Advice Column, Education, Recently

TEACHING DEGREES 101: FROM CLASSROOM TO BOARDROOM, OPPORTUNITIES ABOUND

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The education profession has come a long way in the last few decades with the growth of the private education sector, and whereas previously career options for graduates were limited, prospects now abound, an education expert says.

“Because graduates are in demand both domestically and abroad, teaching credentials have grown in popularity. The teaching profession’s career development has also adopted a new perspective in which teachers can go from being school mentors to leadership positions, such as vice chancellor of the university,” says Dr Lindiwe Mokotjo, Head of Faculty: Education at The Independent Institute of Education, SA’s leading private education provider.

“Where previously, teachers would mostly be headed to a classroom for the duration of their career, with only a handful being promoted to heads of department or deputy or  principal, they now have a wide range of options on top of teaching including, but not limited to, instructional design, tutoring, coaching, school management, educational consulting and the option of joining the corporate world of private education. Additionally, there is also great demand for qualified South African teachers abroad,” Mokotjo says.

The way future teachers should be prepared has drastically changed as a result of the expansion of the teaching profession. The transformation includes understanding the material being taught, how it is being taught, the setting in which learners are being taught, and the fact that each learner is unique and capable of excelling when working with a qualified teacher, says Mokotjo.

“Teachers play a vital role in shaping future generations as they sculpt our leaders of tomorrow. Schools of education therefore must be focused on preparing dynamic and skilled future teachers for a life long and successful career in education by equipping them for the 21st century classroom.”

As a result, it is imperative that prospective education students ensure they vet their chosen institution and qualification carefully to  confirm that they aren’t stuck in the historic education mould, but that they are strongly focused on staying ahead of latest developments and trends in the field.

Mokotjo says there are a number of different education qualifications to choose from, for instance:

  • A Higher Certificate in Early Childhood Care and Education. This is an entry level/introductory qualification (at NQF Level 5) to the study of early childhood development (ECD) education from birth through to 4 years of age.
  • A Bachelor of Education (BEd) in Foundation Phase Teaching (FPT) is an undergraduate professional qualification aimed at preparing students to teach learners from Grades R to 3.
  • A Bachelor of Education (B Ed) in Intermediate Phase Teaching. This is an undergraduate professional qualification aimed at preparing students to teach children from Grades 4 to 7.
  • A Postgraduate Certificate in Education (PGCE) in Senior Phase (SP) and Further Education and Training (FET) Teaching.

It is important to ensure that the chosen qualification is structured in accordance with the Department of Higher Education and Training’s (DHET) Minimum Requirements for Teacher Education Qualifications (2015) or The Department of Higher Education and Training’s (DHET) Policy on Minimum Requirements for Programmes Leading to Qualifications in Higher Education for Early Childhood Development Educators (2017).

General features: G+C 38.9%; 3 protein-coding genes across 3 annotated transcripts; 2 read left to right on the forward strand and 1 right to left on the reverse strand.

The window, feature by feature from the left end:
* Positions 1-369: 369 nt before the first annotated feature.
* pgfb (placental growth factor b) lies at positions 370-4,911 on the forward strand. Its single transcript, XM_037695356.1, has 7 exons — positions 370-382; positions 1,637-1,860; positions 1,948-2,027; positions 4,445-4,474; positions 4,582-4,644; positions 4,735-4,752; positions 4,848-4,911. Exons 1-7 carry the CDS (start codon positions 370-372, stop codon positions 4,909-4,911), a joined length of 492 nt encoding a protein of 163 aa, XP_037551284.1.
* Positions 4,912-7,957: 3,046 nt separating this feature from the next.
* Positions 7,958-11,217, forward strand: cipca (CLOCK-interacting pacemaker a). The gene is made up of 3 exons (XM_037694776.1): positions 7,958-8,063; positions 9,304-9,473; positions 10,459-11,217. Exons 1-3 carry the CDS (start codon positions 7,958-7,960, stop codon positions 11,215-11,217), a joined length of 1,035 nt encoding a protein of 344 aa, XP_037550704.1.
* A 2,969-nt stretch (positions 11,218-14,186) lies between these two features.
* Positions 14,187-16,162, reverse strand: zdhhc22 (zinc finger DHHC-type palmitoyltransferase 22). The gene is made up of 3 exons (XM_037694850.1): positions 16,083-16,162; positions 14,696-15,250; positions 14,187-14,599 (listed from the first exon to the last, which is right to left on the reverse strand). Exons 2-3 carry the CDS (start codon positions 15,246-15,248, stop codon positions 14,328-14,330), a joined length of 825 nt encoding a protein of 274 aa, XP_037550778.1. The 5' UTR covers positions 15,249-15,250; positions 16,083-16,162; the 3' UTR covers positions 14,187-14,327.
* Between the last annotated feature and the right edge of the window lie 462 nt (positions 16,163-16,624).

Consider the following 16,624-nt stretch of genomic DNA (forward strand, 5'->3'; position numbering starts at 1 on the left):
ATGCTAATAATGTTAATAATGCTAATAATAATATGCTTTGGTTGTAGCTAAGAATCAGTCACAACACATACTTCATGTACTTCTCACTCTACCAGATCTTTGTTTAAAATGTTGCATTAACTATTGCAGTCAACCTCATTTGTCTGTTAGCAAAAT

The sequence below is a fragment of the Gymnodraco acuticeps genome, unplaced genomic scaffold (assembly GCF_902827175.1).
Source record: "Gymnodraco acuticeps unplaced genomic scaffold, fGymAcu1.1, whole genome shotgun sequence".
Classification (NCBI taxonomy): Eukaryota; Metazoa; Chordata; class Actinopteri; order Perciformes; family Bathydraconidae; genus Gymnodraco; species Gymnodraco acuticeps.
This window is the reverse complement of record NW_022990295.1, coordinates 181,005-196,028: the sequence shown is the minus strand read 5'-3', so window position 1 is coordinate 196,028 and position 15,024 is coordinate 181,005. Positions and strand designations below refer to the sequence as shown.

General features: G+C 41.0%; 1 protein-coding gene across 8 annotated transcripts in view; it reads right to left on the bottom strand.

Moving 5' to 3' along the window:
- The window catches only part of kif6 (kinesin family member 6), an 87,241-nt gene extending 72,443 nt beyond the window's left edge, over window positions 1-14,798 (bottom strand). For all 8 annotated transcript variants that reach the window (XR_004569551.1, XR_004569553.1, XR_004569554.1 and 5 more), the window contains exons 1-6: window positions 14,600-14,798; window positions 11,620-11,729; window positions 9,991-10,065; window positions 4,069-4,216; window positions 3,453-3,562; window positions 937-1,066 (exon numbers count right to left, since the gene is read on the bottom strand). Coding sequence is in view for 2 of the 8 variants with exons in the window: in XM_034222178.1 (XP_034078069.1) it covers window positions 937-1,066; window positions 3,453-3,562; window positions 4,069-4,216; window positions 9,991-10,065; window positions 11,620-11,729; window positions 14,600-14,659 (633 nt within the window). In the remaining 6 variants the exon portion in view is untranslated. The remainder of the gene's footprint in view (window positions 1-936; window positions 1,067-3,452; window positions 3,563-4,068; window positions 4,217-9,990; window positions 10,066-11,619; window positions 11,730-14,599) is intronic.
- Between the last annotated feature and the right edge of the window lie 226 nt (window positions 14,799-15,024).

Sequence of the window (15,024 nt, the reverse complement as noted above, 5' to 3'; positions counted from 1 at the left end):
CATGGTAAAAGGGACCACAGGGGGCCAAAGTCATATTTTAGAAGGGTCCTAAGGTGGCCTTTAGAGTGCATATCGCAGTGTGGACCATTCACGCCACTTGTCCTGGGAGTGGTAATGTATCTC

Also of great importance, is to ensure that a curriculum incorporates Teaching theory and work-integrated learning components.

“This critical component exposes students to diverse educational settings which ensures that they develop the practical skills essential for excellence in teaching. An institution offering Initial Teacher Education qualifications should have a network of schools in their area of operation to ensure access to differently resourced schools for student teaching opportunitiesm,” notes Mokotjo.

Further, to access work-integrated learning in schools, students would need to present a valid Police Clearance Certificate and register with the SA Council for Educators  (SACE) in their final year. 

Depending on the specific qualification, education students’ curricula will likely include Languages, Natural Science and Technology, Mathematics and Social Sciences, Psychology for Educators, Professional Ethics, Assessment and Measurement, Educational Management and Research.

“A quality teaching degree from a reputable higher education institution opens the door to a rewarding, interesting, and varied career trajectory – provided, of course, that the educator is invested to lifelong learning and continuously improving their skills to ensure they can in turn prepare learners in their career for a prosperous future,” Mokotjo says.

“There currently is a significant and growing need for a dynamic pipeline of professional teachers, who are able to bring enthusiasm and innovation not just to the classroom, but to the education profession as a whole. Whereas previously education was perhaps not always a career of first choice for many, the field has now evolved and truly come into its own, with new and exciting opportunities for ambitious young people.”

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